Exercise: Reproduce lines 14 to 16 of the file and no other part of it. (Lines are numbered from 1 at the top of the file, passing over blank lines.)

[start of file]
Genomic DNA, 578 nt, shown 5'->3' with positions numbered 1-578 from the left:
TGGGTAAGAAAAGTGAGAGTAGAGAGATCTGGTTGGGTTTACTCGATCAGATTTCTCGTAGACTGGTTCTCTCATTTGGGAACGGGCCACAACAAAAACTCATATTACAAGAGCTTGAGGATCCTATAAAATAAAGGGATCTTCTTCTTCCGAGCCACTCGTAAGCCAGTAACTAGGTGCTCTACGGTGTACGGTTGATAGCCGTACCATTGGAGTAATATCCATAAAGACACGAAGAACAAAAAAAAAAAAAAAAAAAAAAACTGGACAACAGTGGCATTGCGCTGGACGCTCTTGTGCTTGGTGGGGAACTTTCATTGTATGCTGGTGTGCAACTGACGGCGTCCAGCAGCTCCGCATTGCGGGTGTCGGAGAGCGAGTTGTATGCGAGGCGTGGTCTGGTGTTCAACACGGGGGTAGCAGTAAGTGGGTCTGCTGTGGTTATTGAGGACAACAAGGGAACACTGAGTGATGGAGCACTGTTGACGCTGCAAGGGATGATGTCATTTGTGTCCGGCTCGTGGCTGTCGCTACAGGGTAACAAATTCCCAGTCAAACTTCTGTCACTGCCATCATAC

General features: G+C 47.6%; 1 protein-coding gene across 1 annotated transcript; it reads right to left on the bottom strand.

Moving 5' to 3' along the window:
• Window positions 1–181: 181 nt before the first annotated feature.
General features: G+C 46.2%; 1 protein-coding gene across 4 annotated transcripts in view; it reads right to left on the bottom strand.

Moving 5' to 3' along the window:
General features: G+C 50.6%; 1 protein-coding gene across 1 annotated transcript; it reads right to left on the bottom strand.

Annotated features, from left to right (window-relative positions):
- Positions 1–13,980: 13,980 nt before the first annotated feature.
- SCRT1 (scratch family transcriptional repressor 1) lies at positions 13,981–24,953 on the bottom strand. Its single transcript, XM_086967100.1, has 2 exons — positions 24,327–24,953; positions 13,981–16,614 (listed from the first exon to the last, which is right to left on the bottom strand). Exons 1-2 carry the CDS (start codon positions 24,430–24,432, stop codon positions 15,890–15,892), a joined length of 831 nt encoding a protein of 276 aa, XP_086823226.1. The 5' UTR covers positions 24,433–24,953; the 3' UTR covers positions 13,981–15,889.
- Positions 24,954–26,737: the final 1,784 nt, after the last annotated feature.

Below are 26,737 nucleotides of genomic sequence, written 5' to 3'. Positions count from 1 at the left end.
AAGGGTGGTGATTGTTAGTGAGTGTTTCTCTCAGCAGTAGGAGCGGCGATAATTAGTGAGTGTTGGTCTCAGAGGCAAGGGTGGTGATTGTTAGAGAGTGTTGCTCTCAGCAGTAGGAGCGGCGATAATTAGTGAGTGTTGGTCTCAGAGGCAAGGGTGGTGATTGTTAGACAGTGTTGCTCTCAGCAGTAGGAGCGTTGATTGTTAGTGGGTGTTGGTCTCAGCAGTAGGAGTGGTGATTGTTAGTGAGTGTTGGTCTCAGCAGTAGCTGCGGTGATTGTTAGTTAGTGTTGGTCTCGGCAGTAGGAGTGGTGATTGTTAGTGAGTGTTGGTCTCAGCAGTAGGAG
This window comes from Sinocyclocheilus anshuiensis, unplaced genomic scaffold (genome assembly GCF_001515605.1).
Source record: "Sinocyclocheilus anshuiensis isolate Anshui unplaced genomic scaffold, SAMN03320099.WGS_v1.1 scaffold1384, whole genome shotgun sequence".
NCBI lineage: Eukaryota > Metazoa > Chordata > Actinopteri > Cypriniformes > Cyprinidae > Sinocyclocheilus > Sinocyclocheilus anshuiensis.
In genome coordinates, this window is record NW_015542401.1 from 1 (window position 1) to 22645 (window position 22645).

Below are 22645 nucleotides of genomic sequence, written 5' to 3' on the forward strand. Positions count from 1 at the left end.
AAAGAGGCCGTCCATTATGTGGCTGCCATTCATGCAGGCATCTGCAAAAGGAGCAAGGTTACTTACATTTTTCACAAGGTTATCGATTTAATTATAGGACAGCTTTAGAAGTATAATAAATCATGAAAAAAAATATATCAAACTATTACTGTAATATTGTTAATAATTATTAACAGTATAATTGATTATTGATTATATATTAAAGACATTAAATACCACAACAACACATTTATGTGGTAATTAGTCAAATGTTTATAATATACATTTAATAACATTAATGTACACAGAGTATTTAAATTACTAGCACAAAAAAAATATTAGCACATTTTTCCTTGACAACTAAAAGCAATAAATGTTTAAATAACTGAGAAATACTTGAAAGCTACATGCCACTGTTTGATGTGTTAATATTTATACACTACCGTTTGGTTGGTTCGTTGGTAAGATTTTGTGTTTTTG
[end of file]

AAGGGTGGTGATTGTTAGTGAGTGTTTCTCTCAGCAGTAGGAGCGGCGATAATTAGTGAGTGTTGGTCTCAGAGGCAAGGGTGGTGATTGTTAGAGAGTGTTGCTCTCAGCAGTAGGAGCGGCGATAATTAGTGAGTGTTGGTCTCAGAGGCAAGGGTGGTGATTGTTAGACAGTGTTGCTCTCAGCAGTAGGAGCGTTGATTGTTAGTGGGTGTTGGTCTCAGCAGTAGGAGTGGTGATTGTTAGTGAGTGTTGGTCTCAGCAGTAGCTGCGGTGATTGTTAGTTAGTGTTGGTCTCGGCAGTAGGAGTGGTGATTGTTAGTGAGTGTTGGTCTCAGCAGTAGGAG
This window comes from Sinocyclocheilus anshuiensis, unplaced genomic scaffold (genome assembly GCF_001515605.1).
Source record: "Sinocyclocheilus anshuiensis isolate Anshui unplaced genomic scaffold, SAMN03320099.WGS_v1.1 scaffold1384, whole genome shotgun sequence".